What Drives Oil and Gas Company Stock Prices?

Volatility in oil and gas company stocks has skyrocketed since the market crash in 2008, on the back of even more volatile oil and gas prices. Over the same period, concerns over the availability and negative environmental consequences of nonrenewable energy resources have compounded on the price volatility to elevate the opinions of critics of the oil and gas industry into a national discussion about the sustainability of the industry. As such, many states have passed policies that promote the use of alternative energy, including state Renewable Portfolio Standards (RPS), which require that a fraction of energy consumption must come from renewable energy sources, and the Production Tax Credit, a federal subsidy for wind farm production. The recent changes in our attitudes towards oil and gas companies raises the question of whether changes have introduced new risk to the value of these companies, such that it impacts the stock price of nonrenewable energy companies.

The study, “Risk Factors and Value at Risk in Public Traded Companies of the Nonrenewable Energy Sector,” analyzed daily observations from a sample of 64 oil and gas companies from July 15, 2003 to August 14, 2012 to determine the factors affecting equity returns for publicly traded nonrenewable energy companies, and the effect of these factors on value at risk (a technique to assess the level of financial risk of a specific portfolio over a defined period) for those companies.

Daily value at risk in the oil and gas sector increased significantly during the 2008 financial crisis, but notably, it has also remained larger in magnitude since then. The elevated value at risk implies an increase in the expected maximum loss in a given oil and gas portfolio over the same period of time, and is indicative of a drop in market confidence in the oil and gas sector. Interestingly, though, when policymakers moved to limit CO2 concentration to 450 parts per million in November 2012, value at risk increased for a given oil and gas portfolio. As such, energy and environmental policy initiatives increase value at risk in the oil and gas sector.

And yet, changing energy policy initiatives alone are not sufficient to account for the volatility in companies’ stock returns. Idiosyncratic factors (debt-to-equity and company size), as well as systematic risks (market oil prices, foreign exchange rates, and actual and expected stock market indexes) also affect the return to equity for oil and gas companies.

In particular perceptions about debt-to-equity relative to stock prices appeared to shift after the financial crisis. Debt-to-equity, a measure of financial leverage, was found to have an insignificant impact on stock value in the full model, indicating that firms in this sector are relatively credit insensitive in general. But specifically after the financial crisis, debt-to-equity became significantly correlated negatively with returns. This suggested that companies with more debt after the financial crisis potentially became more exposed to credit concerns than before, thus impacting stock values.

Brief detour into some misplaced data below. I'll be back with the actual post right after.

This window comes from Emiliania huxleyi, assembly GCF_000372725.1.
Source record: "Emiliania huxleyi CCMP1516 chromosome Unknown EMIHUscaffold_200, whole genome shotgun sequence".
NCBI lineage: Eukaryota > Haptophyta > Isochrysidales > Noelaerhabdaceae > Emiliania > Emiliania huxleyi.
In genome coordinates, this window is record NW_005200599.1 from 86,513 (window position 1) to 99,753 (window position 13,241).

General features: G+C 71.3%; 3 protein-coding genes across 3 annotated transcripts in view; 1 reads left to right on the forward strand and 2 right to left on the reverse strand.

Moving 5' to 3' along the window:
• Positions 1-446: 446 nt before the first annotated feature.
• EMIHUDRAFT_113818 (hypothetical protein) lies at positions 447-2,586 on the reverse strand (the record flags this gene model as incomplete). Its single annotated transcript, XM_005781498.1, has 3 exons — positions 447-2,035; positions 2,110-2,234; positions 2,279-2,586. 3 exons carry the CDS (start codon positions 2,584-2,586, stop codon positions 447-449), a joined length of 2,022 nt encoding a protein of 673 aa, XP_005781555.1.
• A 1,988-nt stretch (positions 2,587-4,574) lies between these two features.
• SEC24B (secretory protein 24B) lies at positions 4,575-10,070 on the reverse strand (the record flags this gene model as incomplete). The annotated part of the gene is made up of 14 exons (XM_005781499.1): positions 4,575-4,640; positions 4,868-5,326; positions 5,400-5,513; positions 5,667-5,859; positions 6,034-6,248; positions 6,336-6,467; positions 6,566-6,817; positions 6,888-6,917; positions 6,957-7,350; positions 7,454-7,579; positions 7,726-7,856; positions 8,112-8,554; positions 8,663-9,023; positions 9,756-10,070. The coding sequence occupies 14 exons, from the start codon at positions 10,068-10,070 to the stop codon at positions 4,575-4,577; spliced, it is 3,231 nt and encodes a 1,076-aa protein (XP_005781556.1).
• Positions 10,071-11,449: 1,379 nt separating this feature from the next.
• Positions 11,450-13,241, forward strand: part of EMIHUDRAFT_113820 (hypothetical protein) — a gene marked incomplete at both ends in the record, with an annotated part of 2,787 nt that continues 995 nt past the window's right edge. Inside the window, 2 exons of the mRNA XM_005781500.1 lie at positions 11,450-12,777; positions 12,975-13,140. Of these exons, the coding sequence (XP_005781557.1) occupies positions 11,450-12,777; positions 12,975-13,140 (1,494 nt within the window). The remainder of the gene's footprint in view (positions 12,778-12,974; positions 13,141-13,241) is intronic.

The results also showed that size, quantified as the value of total assets scaled by the market value of equity, also showed to negatively impact company returns.

More often, companies have studied the impact of oil prices on oil and gas company stock returns. The study looked at US WTI crude oil prices, showing that company stock prices are very robustly exposed to the price of oil, with higher oil prices strongly correlating with the firm’s net income as well as the stock value, for companies across the sector.

This study added to the conversation by shedding light on how markets price company risk to foreign exchange values in addition to the US price of crude oil. The study compared the effects of foreign currency rates relative to the US dollar on each company stock price. The foreign exchange effects uncovered suggested that markets are valuing cost more than revenues for companies in China and Brazil, while revenues are more valued than costs for British and Japanese companies. As such, Chinese yuan, and Brazilian real, and additionally, the Euro, affect company stock prices negatively. This indicates that when any of these currencies devalue relative to the US dollar, company return on equity increases. On the other hand, the Japanese yen and British pound have a positive impact on company returns, suggesting that when either of the currencies appreciates, company stock prices go up. The difference in the direction of correlation may be the fact that in the nonrenewable energy sector, Chinese and Brazilian companies tend to realize revenues in domestic currency and costs in foreign currency.

The researchers also observed more common risks remain: namely, that a higher excess return of Dow Jones’ component stocks increases oil and gas company returns on equity. And, the Vix, which gauges the market’s expectation of S&P 500 index’s volatility over the next 30-day period, negatively correlates with company returns. That is, company stock prices drop when investors expect a riskier future market.

In addition to changing energy policy initiatives, this research offers insight into the factors that major nonrenewable energy companies tackle at present. Since these factors have correlated with the value of the stock price over the past decade, it is a useful tool for policy analysts hoping to understand how to manage a transition to a renewable-based economy without shuttering the stability of the current energy economy.

Feature Photo: cc/(Reto Fetz)

yxie@uchicago.edu'
Yiren Xie
Yiren Xie is a staff writer for The Review and is an MPP student at the Harris School of Public Policy. She is interested in public finance and energy and environmental policy.

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